My advice: use the magic wand tool to make a suitable selection. Set Tolerance to a low value (10 is usually okay, but it depends on the image of course). Click on a dark enough spot. Make sure that only dark image elements have been included in the selection, and run MMM Finetuned.
Figure 11. Selection as basis for MMM Finetuned (left) and result zoomed in
(Top right: before. Bottom right: after.)
The effect is subtle but beneficial. See figure 11 for the starting selection, plus a comparison of before and after, zoomed in to show some of the darker elements. (I reduced opacity of the MMM Fine Contrast layer to 15% as the default 30% looked quite overdone to my taste.)
Next? What about the top area? I’m really not sure if that will benefit at all from an MMM Finetuned treatment, but here is another advice: in case of doubt, just try and see what happens. So that’s what I did, and figure 12 shows the result.
Figure 12. Selection (left) and partial result (right) of the second MMM Finetuned run
Note the ugly color artifacts on the right. This is what happens when we try to strengthen color variation where none is really there. Yet, what the action does for contrast is quite good. Especially the crest gets much better depth. It’s not a difficult decision to hide Color and keep Contrast. Figure 13 shows what that gives: before and after of the full Variation phase. This way it's not bad at all.
Figure 13. Before and after of phase 2
Back to the RGB-image. Its color is definitely too weak – some extra saturation is required. I do think though that no specific color needs to be held back. A single Vibrance adjustment layer suffices. I chose for Saturation +20. The result is shown in figure 14 (before and after).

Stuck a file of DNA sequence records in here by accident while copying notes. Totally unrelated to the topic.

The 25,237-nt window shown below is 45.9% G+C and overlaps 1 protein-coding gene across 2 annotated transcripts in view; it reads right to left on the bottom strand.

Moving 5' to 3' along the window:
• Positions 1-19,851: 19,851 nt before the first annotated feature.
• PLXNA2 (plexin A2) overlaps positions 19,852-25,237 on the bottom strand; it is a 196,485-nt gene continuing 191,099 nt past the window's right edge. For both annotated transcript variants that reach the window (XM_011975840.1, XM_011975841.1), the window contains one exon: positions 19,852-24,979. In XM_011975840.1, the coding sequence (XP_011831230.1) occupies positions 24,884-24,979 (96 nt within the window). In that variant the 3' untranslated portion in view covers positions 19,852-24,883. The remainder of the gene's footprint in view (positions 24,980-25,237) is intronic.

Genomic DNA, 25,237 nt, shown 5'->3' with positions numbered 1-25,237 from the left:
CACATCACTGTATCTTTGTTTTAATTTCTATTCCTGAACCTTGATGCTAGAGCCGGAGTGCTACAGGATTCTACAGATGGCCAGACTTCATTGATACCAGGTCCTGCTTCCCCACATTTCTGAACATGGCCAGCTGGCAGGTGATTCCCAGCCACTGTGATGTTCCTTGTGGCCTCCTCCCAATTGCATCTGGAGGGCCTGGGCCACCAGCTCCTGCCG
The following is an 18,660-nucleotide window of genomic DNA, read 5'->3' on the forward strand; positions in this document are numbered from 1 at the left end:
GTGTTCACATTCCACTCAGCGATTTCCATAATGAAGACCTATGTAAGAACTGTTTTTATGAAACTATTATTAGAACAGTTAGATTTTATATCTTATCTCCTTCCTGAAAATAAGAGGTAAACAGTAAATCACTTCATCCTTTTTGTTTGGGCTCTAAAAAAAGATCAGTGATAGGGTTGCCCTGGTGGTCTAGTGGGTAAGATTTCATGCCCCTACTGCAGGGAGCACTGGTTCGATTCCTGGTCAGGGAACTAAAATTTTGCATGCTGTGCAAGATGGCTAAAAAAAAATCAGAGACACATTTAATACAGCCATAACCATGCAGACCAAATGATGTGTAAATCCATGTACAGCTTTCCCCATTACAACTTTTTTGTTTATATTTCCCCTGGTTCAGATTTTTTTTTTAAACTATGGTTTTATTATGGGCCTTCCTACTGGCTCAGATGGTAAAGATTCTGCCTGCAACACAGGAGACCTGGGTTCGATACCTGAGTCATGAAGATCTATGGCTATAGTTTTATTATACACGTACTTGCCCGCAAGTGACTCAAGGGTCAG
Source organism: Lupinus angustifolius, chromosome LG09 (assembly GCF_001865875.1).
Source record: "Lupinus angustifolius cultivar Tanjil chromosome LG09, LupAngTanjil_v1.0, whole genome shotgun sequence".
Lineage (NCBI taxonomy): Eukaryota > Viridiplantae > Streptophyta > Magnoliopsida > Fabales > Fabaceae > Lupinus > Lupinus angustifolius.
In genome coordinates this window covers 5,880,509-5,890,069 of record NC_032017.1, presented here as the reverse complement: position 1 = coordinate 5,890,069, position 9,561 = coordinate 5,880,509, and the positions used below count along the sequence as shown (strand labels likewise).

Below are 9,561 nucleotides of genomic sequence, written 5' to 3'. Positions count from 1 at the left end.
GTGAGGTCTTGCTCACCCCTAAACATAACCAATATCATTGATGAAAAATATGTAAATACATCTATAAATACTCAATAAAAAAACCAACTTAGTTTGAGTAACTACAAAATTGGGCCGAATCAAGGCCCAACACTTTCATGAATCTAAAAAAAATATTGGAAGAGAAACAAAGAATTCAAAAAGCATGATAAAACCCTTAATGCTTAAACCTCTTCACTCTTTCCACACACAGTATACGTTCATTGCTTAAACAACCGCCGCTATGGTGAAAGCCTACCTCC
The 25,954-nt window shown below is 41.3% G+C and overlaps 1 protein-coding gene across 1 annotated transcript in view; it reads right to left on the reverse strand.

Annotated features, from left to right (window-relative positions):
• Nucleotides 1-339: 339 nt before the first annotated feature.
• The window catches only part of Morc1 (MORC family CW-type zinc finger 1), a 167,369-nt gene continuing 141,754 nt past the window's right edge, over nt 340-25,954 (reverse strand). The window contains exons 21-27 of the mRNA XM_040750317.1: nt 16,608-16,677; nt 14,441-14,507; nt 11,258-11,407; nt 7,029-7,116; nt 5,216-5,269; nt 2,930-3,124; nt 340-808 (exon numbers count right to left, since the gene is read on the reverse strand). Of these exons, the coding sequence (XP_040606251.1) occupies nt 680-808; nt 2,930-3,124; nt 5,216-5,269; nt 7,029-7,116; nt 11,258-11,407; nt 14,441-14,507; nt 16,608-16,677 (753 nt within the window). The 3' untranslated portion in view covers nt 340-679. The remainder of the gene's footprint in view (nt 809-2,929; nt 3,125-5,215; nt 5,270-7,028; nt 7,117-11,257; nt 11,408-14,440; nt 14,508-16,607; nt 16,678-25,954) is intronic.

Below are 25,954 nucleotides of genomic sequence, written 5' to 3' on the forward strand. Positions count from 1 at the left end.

Figure 14. Before and after of phase 3
As this is a noisy image, special care must be taken that the Clarity Power action doesn’t accentuate that too much. Run it, and indeed noise is the only problem we have to solve. Like in the previous image, the bottom layer of the group (“Small radius detail”) is the evildoer. Remove it and I think the result is good enough. No further adjustment is necessary. See figure 15 for the before and after versions.
Figure 15. Before and after of phase 4
The only remaining adjustment I can think of is a slight lightening, plus a mild extra midtone contrast. So I applied a curve, set to Luminosity, accomplishing exactly that. Figure 16 shows a comparison of original and final versions.
Figure 16. Comparison of original and final versions
The final result is way better, especially in the shadow areas. The workflow has brought about detail and color everywhere, while avoiding an HDR-look. I think what we have accomplished is a good representation of what the scene looked like for a human observer.
This may be the most difficult example of the set I show you. Looking back at the five steps, the Variation phase has been the toughest one. Indeed, this phase often asks for some creativity and experimentation. Becoming a skilled MMM Finetuned employer requires experience.
The next article will finish my series about PPW Straight. I will show you two more examples, each with its own challenges and peculiarities.
Gerald Bakker, 10 Dec. 2018
Picture Postcard Workflow